Sir Philip Green is accelerating efforts to restructure his Arcadia retail empire through a programme that could involve announcing significant numbers of store closures and substantial job losses as soon as next month.
Sky News has learnt that the billionaire tycoon and his advisers are working on proposals to unveil a Company Voluntary Arrangement (CVA) – a form of insolvency mechanism – within a matter of weeks.
The scheme, which would require the approval of creditors including landlords and the Pension Protection Fund (PPF), would trigger substantial job losses across the Arcadia business, whose brands include Top Shop, Dorothy Perkins and Miss Selfridge.
Formal discussions with landlords are expected to begin in the coming weeks, with property agents expected to be drafted in shortly to work on the programme.
Insiders said on Friday that Arcadia’s chief executive, Ian Grabiner, had indicated in recent days that the company was seeking to launch the restructuring programme in late April or early May.
They cautioned, however, that a formal restructuring could yet be halted or delayed depending upon the progress of talks with stakeholders.
The chances of a CVA being approved – as they have been at other struggling retailers, including Carpetright, Mothercare and New Look, during the last 12 months – will hinge on the support of major retail landlords such as British Land, as well as the PPF.
Like many other high street groups, Arcadia has been hit by a toxic cocktail of rising costs and declining sales and profits.
Sir Philip and his advisers are understood to be in talks with The Pensions Regulator about the details of a proposed CVA, the sensitivity of which has been intensified by the tycoon’s protracted dispute over BHS’s retirement scheme deficit after its collapse in 2016.
After months of negotiations with the watchdog, Sir Philip eventually agreed to contribute up to £363m to plug BHS’s pension deficit.
Sources said TPR would only endorse a CVA if it was satisfied that the ability of the revamped Arcadia to meet its pension contribution obligations was enhanced.
MPs published documents in 2017 indicating that Arcadia’s pension deficit had soared to £565m.
The company pays roughly £50m annually into the scheme as part of a deficit recovery plan.
EY, the big four accountancy firm, is advising Arcadia’s pension trustees, while Deloitte is advising Sir Philip’s company on the restructuring, including options to shore up its pension scheme.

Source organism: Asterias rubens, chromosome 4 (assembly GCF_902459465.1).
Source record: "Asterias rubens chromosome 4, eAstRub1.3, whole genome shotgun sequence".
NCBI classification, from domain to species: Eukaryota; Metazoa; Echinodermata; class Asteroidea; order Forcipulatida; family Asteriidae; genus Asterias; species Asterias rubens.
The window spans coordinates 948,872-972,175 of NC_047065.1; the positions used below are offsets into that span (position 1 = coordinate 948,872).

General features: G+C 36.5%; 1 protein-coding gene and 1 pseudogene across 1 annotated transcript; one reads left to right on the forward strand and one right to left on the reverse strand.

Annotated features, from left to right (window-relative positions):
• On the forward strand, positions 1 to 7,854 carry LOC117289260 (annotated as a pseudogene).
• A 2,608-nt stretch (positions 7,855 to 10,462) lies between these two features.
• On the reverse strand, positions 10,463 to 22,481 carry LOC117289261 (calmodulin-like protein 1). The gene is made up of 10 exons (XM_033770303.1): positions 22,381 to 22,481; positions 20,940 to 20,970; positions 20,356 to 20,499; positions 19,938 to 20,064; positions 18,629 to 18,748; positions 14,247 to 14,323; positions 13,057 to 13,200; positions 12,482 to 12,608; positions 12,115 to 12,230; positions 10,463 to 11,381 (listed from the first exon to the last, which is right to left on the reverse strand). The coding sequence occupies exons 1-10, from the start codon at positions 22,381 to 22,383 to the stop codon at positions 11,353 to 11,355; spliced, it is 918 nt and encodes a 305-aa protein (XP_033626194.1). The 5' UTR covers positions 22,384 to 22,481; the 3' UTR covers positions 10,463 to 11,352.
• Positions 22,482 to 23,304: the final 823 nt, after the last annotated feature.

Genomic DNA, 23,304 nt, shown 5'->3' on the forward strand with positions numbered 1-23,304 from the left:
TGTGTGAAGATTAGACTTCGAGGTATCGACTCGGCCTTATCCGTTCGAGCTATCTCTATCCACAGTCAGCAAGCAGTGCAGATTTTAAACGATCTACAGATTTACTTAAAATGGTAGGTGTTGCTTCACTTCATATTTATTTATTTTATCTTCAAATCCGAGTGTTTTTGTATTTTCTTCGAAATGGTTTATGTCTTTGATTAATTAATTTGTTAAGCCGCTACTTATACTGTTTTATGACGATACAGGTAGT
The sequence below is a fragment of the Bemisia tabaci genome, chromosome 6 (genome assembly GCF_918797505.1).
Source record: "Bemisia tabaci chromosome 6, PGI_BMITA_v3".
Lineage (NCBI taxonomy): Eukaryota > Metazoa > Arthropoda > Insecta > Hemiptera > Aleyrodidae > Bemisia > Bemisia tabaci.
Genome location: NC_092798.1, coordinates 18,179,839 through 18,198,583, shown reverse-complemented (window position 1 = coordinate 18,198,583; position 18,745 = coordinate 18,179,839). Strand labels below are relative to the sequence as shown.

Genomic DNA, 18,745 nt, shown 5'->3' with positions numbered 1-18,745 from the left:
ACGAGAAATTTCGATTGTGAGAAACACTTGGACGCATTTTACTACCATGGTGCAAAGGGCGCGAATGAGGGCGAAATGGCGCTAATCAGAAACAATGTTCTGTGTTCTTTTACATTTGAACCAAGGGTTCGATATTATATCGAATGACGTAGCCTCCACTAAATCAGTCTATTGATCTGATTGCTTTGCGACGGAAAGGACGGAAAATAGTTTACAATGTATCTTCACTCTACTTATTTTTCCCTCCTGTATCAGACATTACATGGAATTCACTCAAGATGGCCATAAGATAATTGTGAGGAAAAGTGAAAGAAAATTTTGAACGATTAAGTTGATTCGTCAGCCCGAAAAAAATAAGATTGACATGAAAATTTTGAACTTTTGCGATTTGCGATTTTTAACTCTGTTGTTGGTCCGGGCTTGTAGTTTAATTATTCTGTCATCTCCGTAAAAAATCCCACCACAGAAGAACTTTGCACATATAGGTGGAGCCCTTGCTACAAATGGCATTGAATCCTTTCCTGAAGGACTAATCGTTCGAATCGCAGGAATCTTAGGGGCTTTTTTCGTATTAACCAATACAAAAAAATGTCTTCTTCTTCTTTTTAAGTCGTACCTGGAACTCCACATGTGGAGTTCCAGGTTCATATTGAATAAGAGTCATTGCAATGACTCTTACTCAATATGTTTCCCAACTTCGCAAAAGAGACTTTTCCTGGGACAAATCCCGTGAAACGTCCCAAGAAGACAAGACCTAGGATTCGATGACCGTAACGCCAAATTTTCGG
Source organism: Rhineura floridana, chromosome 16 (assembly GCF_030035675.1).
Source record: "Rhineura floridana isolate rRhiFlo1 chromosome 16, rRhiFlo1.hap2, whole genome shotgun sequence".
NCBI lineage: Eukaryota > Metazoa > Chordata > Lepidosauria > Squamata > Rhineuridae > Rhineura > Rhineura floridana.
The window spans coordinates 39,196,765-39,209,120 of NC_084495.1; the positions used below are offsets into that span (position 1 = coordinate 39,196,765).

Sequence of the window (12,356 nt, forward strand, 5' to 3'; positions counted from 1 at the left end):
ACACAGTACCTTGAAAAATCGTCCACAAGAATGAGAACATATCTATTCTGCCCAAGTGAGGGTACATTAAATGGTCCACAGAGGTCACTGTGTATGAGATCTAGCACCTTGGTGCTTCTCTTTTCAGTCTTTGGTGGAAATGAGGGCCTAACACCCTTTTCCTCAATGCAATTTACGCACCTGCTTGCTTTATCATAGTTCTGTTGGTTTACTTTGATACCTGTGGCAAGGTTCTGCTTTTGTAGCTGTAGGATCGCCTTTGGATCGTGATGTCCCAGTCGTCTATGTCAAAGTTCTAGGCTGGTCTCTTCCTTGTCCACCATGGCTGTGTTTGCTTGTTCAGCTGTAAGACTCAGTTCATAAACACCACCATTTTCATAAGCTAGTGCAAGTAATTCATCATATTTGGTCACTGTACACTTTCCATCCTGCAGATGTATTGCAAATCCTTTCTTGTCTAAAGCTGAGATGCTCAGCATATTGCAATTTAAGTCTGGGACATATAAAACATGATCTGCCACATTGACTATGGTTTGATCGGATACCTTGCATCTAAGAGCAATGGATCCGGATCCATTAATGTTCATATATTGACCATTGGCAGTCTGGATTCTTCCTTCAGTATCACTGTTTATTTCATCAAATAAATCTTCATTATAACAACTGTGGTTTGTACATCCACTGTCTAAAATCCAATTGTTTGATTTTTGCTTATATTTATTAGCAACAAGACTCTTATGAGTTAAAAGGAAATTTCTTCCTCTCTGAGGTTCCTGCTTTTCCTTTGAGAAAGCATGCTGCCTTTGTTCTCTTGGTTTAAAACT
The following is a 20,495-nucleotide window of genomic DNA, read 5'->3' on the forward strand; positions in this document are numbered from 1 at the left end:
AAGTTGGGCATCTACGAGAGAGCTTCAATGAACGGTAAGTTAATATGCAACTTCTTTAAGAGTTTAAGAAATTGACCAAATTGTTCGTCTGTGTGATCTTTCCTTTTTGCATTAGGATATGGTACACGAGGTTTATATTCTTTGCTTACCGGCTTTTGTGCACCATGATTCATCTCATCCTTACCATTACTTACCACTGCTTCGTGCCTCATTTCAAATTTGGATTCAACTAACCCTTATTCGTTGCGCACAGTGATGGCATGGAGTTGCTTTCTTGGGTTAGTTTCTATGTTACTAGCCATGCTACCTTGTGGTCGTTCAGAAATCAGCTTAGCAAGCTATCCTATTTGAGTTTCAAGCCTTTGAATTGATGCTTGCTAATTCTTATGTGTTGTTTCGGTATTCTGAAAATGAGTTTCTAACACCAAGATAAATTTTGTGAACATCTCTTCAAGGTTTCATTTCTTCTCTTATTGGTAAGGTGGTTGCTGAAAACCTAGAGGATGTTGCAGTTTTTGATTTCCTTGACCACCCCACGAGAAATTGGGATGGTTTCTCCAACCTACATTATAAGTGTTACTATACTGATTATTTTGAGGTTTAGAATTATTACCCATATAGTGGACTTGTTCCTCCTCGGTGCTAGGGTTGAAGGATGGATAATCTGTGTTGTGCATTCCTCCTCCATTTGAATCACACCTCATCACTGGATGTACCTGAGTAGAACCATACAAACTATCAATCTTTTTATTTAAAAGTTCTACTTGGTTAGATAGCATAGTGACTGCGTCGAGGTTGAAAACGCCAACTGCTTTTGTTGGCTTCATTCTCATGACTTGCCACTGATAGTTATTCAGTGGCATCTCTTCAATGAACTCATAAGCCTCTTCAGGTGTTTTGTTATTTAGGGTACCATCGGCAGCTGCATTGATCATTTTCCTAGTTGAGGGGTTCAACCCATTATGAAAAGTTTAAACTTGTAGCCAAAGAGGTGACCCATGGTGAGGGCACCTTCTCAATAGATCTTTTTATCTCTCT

If a CVA is not approved or does not get launched because it is unlikely to gain creditors’ support, the billionaire is seen by analysts as having few alternatives aimed at securing the company’s future.
He could seek to run an accelerated store closure programme by offering lump sums to landlords to terminate leases early, or inject additional capital into the business.
A sale of the business is seen as an unlikely option.
Arcadia trades from about 570 standalone stores, as well as hundreds of branded concessions elsewhere.
Sir Philip’s intention to launch a restructuring of his group was originally reported by The Daily Telegraph in January.
The tycoon’s Taveta Investments vehicle bought Arcadia in 2002, enjoying a golden period as Top Shop became one of the most desirable brands on the high street.
In 2012, he sold a 25% stake in Top Shop to Leonard Green & Partners in a deal valuing the brand at £2bn.
Sources said that a CVA would encompass the entirety of the Arcadia group, although some brands would be disproportionately affected.
The probable numbers of store closures, scale of rent cuts and extent of job losses have yet to be determined.
Arcadia has already been closing stores for several years as leases have expired, but the growing crisis on the high street has prompted Sir Philip to explore more radical plans to shield himself from the pressures which have triggered bankruptcies at LK Bennett, House of Fraser and Toys R Us UK, and left Debenhams on the brink of insolvency.
It comes after a torrid three years for a man once-feted as the king of Britain’s retail industry.
After selling BHS to Dominic Chappell, a former bankrupt, for £1 in 2015, and its collapse little more than a year later, Sir Philip was accused of attempting to distance himself from the business in order to shed responsibility for its pension deficit.
More recently, Sir Philip has been the subject of intense scrutiny over his behaviour towards Arcadia employees and his use of non-disclosure agreements to prevent former workers discussing their severance packages.
In January, he dropped a legal battle against The Daily Telegraph’s publisher just before it went to trial, but has continued to deny all suggestions of “unlawful sexist and racist behaviour”.
A source close to Sir Philip said he was looking at “a range of options” for Arcadia’s restructuring, and that no decisions had been taken.